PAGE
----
Stephen, the Homeric epics have twenty-four books each; I took Fitzgerald to imply that four hours would be the day's or night's performance. So, yes, multi-day, and as you say with fairly high standards, maybe Bayreuth rather than The Grateful Dead. As for civilized, well, the Homeric world is not decadent, but it is course and brutal.

One year when my son was in high school, a day given over to arts and other activities included a reading (recorded) of the Iliad. He was in the sound booth of the theatre, but I don't think he ever told me how far the reading got that day, or whether there were images accompanying it.

Stephen Pentz said...

George: Thank you for the follow-up information. And I'm heartened to hear that activity such as that still goes on in high schools!

Thanks again.

Anonymous said...

An excellent post & fine, thought-provoking comments.
I also remember silence on a hillside on the Isle of Skye, suddenly broken by the baaing of sheep, invisible to us on a promontory below. My husband thought they were making fun of him! (Sheep often do sound like that.) Susan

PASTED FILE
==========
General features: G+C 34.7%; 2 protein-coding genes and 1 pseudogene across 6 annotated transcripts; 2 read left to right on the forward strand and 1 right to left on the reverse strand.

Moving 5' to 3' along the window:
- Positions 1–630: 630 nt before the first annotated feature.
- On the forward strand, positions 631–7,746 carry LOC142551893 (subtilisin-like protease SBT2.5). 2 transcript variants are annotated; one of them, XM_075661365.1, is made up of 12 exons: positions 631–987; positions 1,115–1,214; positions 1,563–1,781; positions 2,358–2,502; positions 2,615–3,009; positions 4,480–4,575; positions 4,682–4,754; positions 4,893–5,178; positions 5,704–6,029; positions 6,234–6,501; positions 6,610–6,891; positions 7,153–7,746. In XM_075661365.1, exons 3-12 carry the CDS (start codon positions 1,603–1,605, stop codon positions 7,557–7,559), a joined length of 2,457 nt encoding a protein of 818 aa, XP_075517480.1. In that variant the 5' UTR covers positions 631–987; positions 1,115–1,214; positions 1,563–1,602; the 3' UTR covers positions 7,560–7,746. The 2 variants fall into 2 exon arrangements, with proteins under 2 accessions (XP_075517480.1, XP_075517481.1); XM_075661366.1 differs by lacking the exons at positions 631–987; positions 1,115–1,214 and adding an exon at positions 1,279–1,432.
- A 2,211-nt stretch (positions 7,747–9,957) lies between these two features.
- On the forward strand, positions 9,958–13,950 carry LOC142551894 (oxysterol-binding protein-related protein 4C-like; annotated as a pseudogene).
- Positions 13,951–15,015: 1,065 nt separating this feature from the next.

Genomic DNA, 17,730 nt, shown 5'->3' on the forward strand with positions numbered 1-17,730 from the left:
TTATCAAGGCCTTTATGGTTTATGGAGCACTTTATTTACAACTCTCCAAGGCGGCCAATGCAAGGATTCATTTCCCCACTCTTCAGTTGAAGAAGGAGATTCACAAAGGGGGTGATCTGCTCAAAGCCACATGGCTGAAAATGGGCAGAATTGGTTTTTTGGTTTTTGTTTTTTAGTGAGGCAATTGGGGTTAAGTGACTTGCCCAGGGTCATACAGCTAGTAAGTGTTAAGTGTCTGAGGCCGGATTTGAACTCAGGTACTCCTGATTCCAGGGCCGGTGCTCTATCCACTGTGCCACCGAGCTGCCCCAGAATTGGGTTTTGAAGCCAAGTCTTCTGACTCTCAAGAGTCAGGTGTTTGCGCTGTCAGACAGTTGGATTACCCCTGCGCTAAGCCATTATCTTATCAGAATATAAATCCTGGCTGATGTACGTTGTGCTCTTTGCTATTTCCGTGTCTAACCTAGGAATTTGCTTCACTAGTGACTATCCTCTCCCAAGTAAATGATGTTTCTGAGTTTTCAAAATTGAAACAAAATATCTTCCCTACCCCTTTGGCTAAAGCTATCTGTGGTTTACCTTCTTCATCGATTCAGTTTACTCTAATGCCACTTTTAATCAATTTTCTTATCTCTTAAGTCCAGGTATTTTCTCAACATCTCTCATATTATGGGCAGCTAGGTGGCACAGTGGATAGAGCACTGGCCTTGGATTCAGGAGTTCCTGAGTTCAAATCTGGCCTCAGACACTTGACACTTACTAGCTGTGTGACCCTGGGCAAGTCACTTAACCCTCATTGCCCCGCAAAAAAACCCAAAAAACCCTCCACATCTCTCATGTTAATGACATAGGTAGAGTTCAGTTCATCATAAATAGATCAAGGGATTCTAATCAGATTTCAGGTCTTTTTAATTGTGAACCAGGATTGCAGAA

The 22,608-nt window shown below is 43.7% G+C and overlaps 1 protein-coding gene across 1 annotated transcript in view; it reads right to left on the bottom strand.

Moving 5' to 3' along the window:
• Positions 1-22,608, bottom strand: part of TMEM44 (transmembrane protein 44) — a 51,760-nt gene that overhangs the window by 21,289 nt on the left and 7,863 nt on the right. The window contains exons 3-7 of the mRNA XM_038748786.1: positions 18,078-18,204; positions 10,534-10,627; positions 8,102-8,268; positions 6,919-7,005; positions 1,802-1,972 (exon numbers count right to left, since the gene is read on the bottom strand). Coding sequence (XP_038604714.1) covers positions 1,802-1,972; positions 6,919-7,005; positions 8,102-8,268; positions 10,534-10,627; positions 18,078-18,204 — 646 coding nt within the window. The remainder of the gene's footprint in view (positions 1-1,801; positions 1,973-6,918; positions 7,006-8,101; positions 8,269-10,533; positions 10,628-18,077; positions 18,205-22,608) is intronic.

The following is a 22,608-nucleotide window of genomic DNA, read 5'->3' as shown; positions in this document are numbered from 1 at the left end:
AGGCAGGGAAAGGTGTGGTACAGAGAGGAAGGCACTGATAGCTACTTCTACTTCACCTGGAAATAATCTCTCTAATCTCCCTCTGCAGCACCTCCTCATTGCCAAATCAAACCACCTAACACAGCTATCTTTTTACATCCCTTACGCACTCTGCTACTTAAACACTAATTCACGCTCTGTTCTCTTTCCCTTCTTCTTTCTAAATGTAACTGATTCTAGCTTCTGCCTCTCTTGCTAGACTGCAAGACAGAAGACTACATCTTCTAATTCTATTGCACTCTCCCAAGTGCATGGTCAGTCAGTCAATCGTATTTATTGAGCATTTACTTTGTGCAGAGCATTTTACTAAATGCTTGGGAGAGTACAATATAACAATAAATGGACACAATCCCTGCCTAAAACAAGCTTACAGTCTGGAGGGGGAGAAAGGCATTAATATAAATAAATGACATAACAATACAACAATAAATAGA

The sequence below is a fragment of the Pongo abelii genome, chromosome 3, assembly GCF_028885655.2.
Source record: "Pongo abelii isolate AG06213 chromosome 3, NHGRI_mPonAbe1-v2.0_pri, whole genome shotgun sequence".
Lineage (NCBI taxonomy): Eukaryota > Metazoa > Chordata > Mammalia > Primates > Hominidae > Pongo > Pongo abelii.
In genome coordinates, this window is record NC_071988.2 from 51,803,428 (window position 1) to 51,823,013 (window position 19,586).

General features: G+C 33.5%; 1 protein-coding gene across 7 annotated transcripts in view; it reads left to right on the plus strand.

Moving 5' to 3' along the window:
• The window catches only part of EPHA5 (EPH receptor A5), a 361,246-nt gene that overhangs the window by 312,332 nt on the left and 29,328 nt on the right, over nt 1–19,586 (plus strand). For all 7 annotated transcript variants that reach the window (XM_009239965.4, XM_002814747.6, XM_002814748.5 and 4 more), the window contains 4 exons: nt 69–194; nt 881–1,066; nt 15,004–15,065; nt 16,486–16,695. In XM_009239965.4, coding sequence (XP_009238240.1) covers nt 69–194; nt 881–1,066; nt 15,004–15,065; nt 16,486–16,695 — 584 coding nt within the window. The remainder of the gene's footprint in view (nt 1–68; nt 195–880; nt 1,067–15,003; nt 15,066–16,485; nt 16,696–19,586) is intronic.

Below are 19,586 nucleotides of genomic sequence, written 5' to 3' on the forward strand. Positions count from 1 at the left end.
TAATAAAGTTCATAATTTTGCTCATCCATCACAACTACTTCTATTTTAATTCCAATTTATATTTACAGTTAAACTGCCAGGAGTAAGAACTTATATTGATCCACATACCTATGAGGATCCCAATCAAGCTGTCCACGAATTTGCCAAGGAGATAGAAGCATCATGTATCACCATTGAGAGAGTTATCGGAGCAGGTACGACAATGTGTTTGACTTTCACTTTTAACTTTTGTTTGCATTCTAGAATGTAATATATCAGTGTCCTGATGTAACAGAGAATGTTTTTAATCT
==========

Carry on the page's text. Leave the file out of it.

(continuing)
Stephen Pentz said...

Susan: As always, it is very good to hear from you. Thank you very much for visiting again, and for the kind words.

I know what you mean about the sheep! I was thinking in particular of sitting on a hillside on the west coast of Skye at sunset, looking out over the sea to the Hebrides, with the ever-changing sky. There were no sheep at that moment, but there were plenty of others at other times.

Thank you again. Happy holidays!

Anonymous said...

Hamlet's last words are "The rest is silence."

Wallace Stevens was a great and prolific poet, but anyone who loves Stevens would admit, I think, that he was primarily a man of silence.

It could be that in the end, when all is said and done, that silence is the only response to the mystery and bewilderment of the human condition. Self-consciousness admitting it's tongue-tied.

Stephen Pentz said...

Anonymous: I agree with you entirely. I will only add two other thoughts in the same vein.

"What we cannot speak about we must pass over in silence." Ludwig Wittgenstein, Tractatus Logico-Philosophicus, Proposition 7.

"What is the use of talking, and there is no end of talking,
There is no end of things in the heart."

Li Po (translated by Ezra Pound).

Thank you very much for sharing your thoughts.